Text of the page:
Marketing Manager at Data Science Conference / 4.0,
Today we are presenting a very special interview with Wei Lin, the Vice President of Engineering at TeleSign. Wei has been in the industry all the way back since 1989. And therefore has a lot of experience she would like to share. She’s involved in Women in Tech initiatives and has been actively participating in Grace Hopper Conferences since 2009. Her goal is to encourage more girls and women to get into engineering and computer science, fields that are widely considered ‘men’s fields’.
You can find the full interview below or keep reading for the key points of the interview!
Her father was an engineer and a CTO of a research institute which is how she got in touch with this field. When she was choosing a university major she went for Medical Engineering, which is something that was quite new back in the day. She went on to do a PhD in Medicine with applications of Computer Science and then she was faced with the choice - do Medical Research or Computer Science, and he chose the latter because her love for coding was bigger.
Today, she says, it’s the best choice she made. She never looked back.
Back in 1989 they were new fields, and a lot of work that is done by computers nowadays were done manually, Lin remembers. As better machines were developed, cheaper storage and greater computational power, it enabled data science to blossom. Companies got the chance to extract knowledge from many different sources and it allowed for better understanding of problems both employees and customers were facing. So in turn, more innovative solutions were implemented - enhancing products and everybody’s experience, says Lin.
Wei has been involved in Grace Hopper, a conference that celebrates women in tech, since 2009. but she started fighting for women’s rights back in 2005. She noticed how few women were holding the top level positions in the companies, as well as seeing women be mistreated in the workplace, lead her to take action on these matters and become an advocate for women’s rights.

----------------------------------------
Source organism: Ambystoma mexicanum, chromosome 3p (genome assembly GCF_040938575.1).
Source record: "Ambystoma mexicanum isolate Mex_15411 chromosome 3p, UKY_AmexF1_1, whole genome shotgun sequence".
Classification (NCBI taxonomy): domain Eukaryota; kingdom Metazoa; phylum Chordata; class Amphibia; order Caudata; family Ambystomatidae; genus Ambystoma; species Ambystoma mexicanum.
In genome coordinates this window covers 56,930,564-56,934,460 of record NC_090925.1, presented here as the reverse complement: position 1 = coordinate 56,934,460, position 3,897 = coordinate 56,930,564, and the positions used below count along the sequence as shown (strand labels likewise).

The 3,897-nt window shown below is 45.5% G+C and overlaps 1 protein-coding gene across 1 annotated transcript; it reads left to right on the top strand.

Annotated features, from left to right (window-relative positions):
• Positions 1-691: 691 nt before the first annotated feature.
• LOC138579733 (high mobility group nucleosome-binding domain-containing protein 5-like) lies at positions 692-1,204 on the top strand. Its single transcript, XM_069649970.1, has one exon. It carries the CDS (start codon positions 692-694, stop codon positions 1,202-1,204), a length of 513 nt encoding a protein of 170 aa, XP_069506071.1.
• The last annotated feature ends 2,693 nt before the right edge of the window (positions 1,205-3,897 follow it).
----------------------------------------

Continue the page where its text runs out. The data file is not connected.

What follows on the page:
Lin explains it this way:
“Traditionally a “geek” is not well accepted by their peers. Girls don’t want to be geeks! And people used to think that girls can’t be good at STEM. To no one’s surprise, girls didn’t believe they could be good either! This lead to a very low number of girls enrolling college for computer science. The number of enrolled women in computer science has declined substantially from 1990s to 2000s.”
She goes on to explain that in 2015. the number of girls graduating from computer science was only 17% or 18% of the total number of people graduating in the US. Additionally, when they get into the workplace they feel a lot of pressure. Firstly they may not be accepted since they are a minority, and yet they have to maintain their family life and possibly bear a child (maybe even a few times), yet, the companies aren’t ready to accept that these women will have to leave the workplace temporarily - “They need the job done!”, Lin adds.
Women think differently than men, they can bring diversity - a different perspective to the workplace, and that can lead to innovation with more comprehensive solutions. It’s one of the reasons companies need diversity, women naturally think differently than man.
That is a far target, but some countries are doing better than others and the goal seems achievable, though it will take time and effort. For example, in India there are a lot more women in computer science than in the US, or many other western countries. Lack of career paths, lack of support for women is preventing them from choosing this field, as Lin says ‘’there’s a glass ceiling’’. Even though there are many organizations today who work on this, in the end it’s the companies’ decision they don’t always care about diversity, they just want to reach business goals. High rank jobs usually have just a small percent of women, even though it would lead to more creativity and innovation.
“First, we need to build a pipeline”, Lin states. It’s important to start as early as possible - “at elementary, middle or high school.” She used to visit schools and talk to girls about what a career in computer science would look like. These girls need support, to get into the field and get hired. Once they are hired the companies must give them the chance to succeed. Moreover, we need men’s support. They need to acknowledge that having women helps their companies and them as much as it helps shatter the stigma around ‘women in males’ jobs’.
In recent Deloitte research, women contributed and took up to about 85% decisions that companies made. They can bring their unique thinking to develop more creative and comprehensive business strategies and products, if they are given a chance.
“You need to have curious and inquisitive mindset, a positive mindset, you have to think you’re good, you can do it! You should not have fear, you should have this daring spirit, you need to go out there and do it so YOU can be successful!
If you don’t have that mindset you will have a lot less chance to get where you want to be.”
To watch the full interview, click here. Additionally, you may want to check out other interviews we did. Subscribe to our newsletter to get 10% off of the DSC/4.0 ticket as well as many other perks we offer to our subscribers :)
Danica Bozin is a physics student interested in doing her reaserch in complex systems applied to social phenomena. She's a data enthusiast with experince in marketing as she's currently working on DSC/4.0 as a marketing manager.